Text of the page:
Tim Duncan is the GOAT. He’s the greatest basketball player to ever wear a San Antonio Spurs uniform and arguably one of the greatest power forwards off all time. (According to Metta World Peace, he’s two of the greatest two players in NBA history “Prove to me that Tim Duncan is not top two players of all time.”)
Syntax error aside, Timothy Theodore Duncan is all set to amble up to the podium to join the ranks of the greatest players when he is inducted into the Naismith Basketball hall of Fame this weekend.
Today we take a look back at our beloved generational player.
Tim’s name was called first in the 1997 draft. The Wake Forest standout and 1997 NCAA rebounding leader originally thought he would end up in Boston, but the luck of the Irish was not to be found and Timmy made San Antonio his home.
Tim was honored with the Rookie of the Year award at the end of his first season, showing off his trademark “enthusiasm” upon receiving the trophy.
The following season, Duncan led the San Antonio Spurs to their first NBA Championship in 1999’s lockout season, leaving many (including Phil “kiss my asterisk” Jackson) to think it was a fluke. Watching the Los Angeles Lakers three-peat over the next season certainly didn’t help.
But titles followed. 2003 against the New Jersey Nets when Duncan knocked on the door of a quadruple-double, 2005 in the seven-game nail-biter versus the Detroit Pistons, the 2007 whopping of a young LeBron James’ Cleveland cavaliers, and 2014: the sweetest of them all.
When Duncan held out his arms, he invited all who had stood by the San Antonio Spurs throughout the 2013 Finals and into the historic 2014 postseason to partake in the celebration. He claimed victory for all of us. He had come full circle from the young, top Spurs player to the elder statesman, passing the torch and setting up the next generation.
Overall Duncan was named Finals MVP three times in 1999, 2003, and 2005.
In between those first and second titles, Tim Duncan racked up back-to-back NBA MVP honors in 2002 . . .
. . .and again in 2003.
Awards and accolades aside, Tim knew how to pack a highlight reel.
By far, Tim’s greatest shot is his first made three of the 2008 season, which came in the final seconds of overtime against the Phoenix Suns. This lone long-distance shot put the game into a second overtime that turned the tides of Game 1 and possibly the series.
Duncan wasn’t known for his three-point prowess, but he was known as a big man making shots in the paint. He didn’t typically tear the paint off the rim whenever a bank shot would suffice. However, Tim Duncan’s most exciting dunk came against the Milwaukee Bucks in the regular season in 2001 as the young TD threw down a sick dunk after a sweet baseline alley-oop inbound pass.
When Spurs fans think of James Harden losing a game due to a block, we often conjure up the memory of Manu stopping The Beard’s shot from behind during Game 5’s overtime in the 2017 Western Conference Semifinals.
But this block by Duncan to keep Harden from stealing a win from the Silver & Black is one of the best.
And of course, Duncan rebounded. But sometimes, he was a little more artistic in his presentation. Check out this stat stuffing “rebound” from the 1:15-1:30 marks in this Duncan retrospective:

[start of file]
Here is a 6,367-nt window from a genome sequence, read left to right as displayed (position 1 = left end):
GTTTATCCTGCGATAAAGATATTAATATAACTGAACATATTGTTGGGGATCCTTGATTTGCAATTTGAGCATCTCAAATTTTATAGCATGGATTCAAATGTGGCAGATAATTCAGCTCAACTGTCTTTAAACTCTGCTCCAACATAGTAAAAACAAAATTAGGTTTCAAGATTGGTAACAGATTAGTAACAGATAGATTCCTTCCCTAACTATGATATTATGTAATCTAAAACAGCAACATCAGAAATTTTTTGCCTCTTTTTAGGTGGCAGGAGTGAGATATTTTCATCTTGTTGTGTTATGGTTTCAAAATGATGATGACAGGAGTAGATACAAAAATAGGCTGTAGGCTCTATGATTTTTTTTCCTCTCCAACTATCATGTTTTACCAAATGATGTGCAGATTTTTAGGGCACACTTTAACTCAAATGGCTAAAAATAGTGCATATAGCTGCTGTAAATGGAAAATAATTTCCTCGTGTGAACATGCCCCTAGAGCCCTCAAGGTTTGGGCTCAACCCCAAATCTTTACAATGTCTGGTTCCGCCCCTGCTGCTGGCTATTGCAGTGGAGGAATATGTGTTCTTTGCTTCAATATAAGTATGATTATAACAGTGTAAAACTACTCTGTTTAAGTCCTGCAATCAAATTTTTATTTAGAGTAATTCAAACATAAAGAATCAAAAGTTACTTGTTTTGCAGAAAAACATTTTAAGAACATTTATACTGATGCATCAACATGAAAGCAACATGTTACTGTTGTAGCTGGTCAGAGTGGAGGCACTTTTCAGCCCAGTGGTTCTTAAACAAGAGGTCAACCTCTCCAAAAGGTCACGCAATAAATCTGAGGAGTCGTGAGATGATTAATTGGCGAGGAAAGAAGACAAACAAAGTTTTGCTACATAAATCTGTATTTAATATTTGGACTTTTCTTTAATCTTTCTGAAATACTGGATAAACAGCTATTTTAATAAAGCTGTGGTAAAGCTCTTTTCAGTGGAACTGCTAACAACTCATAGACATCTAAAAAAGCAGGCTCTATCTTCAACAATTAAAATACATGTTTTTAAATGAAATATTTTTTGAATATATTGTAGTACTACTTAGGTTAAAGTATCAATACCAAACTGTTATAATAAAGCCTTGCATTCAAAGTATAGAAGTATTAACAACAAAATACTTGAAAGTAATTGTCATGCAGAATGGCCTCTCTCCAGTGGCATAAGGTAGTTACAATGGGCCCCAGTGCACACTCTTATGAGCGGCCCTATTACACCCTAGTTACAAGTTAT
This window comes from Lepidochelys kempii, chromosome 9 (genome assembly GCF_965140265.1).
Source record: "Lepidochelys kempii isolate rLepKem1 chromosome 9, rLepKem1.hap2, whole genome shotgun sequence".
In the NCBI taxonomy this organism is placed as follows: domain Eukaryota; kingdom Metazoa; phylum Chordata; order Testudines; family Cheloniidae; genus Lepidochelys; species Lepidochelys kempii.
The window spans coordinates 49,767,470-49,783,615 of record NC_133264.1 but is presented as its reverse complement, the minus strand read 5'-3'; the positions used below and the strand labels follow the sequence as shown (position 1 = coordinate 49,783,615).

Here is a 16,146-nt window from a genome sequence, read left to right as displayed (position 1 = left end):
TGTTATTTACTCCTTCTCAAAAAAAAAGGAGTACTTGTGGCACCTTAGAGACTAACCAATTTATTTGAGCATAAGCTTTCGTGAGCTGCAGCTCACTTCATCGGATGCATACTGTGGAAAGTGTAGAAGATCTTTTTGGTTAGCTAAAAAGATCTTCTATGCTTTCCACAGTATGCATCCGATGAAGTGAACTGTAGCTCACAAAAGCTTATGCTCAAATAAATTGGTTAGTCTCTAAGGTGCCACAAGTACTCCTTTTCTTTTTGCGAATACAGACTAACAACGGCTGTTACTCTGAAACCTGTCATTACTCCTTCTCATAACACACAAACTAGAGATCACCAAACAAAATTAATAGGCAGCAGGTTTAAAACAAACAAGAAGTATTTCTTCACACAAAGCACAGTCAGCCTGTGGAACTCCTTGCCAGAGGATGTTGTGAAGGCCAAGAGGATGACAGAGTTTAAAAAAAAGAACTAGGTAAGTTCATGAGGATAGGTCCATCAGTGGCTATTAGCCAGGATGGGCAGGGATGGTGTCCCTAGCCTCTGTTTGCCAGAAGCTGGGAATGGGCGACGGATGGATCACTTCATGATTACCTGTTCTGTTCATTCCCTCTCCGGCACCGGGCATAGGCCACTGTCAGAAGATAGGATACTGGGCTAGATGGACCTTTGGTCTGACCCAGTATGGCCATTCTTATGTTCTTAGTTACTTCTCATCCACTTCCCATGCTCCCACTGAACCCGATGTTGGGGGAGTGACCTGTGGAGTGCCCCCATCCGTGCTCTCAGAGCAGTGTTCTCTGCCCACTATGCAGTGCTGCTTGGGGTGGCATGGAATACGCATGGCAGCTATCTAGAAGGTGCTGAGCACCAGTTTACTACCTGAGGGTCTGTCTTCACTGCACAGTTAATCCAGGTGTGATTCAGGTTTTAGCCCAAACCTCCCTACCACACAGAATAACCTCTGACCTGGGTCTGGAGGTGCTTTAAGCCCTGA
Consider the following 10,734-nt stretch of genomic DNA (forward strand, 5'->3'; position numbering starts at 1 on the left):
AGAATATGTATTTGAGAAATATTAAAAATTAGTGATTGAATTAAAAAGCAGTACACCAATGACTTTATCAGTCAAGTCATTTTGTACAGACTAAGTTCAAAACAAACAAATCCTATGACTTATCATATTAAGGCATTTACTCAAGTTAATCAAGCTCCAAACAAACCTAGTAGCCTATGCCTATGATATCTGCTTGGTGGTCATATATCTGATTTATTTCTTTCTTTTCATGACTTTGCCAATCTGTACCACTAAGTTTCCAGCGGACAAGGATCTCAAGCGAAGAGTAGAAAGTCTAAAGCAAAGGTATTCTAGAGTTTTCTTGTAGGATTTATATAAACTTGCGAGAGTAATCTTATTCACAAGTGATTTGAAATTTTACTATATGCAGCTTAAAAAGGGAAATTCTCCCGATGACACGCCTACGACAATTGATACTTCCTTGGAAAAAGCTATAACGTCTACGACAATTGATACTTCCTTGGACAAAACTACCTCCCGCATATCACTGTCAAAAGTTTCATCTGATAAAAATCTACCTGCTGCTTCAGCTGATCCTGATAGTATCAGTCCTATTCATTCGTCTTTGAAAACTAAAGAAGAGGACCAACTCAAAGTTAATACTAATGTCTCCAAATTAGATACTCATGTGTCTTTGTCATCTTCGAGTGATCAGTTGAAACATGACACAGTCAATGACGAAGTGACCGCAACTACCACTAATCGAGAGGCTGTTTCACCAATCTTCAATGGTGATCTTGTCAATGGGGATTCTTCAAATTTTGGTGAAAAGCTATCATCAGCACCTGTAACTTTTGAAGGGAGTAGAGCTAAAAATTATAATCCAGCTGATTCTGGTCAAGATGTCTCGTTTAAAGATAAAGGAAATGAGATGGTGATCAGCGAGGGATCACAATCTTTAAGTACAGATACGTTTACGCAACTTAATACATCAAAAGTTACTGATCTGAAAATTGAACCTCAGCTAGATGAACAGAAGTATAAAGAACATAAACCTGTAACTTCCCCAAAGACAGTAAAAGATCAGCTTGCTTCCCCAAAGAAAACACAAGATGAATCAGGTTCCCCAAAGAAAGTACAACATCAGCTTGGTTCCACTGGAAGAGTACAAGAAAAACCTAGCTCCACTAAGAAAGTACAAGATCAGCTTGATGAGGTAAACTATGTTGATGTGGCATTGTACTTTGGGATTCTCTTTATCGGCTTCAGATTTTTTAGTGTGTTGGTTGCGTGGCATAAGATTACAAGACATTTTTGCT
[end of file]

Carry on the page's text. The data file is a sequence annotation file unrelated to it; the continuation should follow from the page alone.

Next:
On and off the court, Tim was a quiet man. His expressionless demeanor was noted by many, even being parodied in a Foot Locker commercial.
The thing about quiet men is that one tends to listen when they finally speak. By far, Duncan’s boldest statement came at the end of the overtime Game 6 win in Oklahoma City that sent the San Antonio Spurs back to the NBA Finals to face the Miami Heat.
“We got four more to win. We’ll do it this time.”
Duncan’s most telling behind-the-scenes moment came when he met with Doc Rivers and the Orlando Magic while considering a move during the 2000 offseason. According to Bruce Bowen, one word sealed the deal against the Magic.
“When Tim went out to meet with Orlando, he asked this question- ‘can family come on the flights to some games?’ and from what I understand, Doc said ‘no’ and that’s where he lost Tim Duncan.”
Timmy’s sense of family and the relationship he had established with men like Gregg Popovich and David Robinson convinced him to stay in his comfort zone.
And we are all the more grateful for that.
Did we all know this was the last time Tim Duncan would exit?
He left the court in Oklahoma, retired and emerged later that winter to have his number displayed in the AT&T Center as part of the history of great players to contribute in San Antonio.
And just for laughs, here’s The Big Fundamental’s greatest ejection:
Oh, so many reasons to celebrate Tim Duncan, and without a doubt, a player worthy of this weekend’s accolade with a list as long as this:
- 15× NBA All-Star
- 2000 NBA All-Star Game MVP
- 10× All-NBA First Team
- 3× All-NBA Second Team
- 2× All-NBA Third Team
- 8× NBA All-Defensive First Team
- 7× NBA All-Defensive Second Team
- 2015 NBA Teammate of the Year
For what it is worth, my personal favorite Tim Duncan moment was repetitive. Once he accepted his role as the leader of the team and took the weight of the world onto his shoulders, he would forever remain the last player to leave the court. Sometimes waiting under the basket, out of the spotlight, in the darkening spot under the basket, while one of his teammates finished a post-game interview. Then, and only then, would he exit the court as the last man.
Please continue to share your favorite Tim Duncan moments in the chat.
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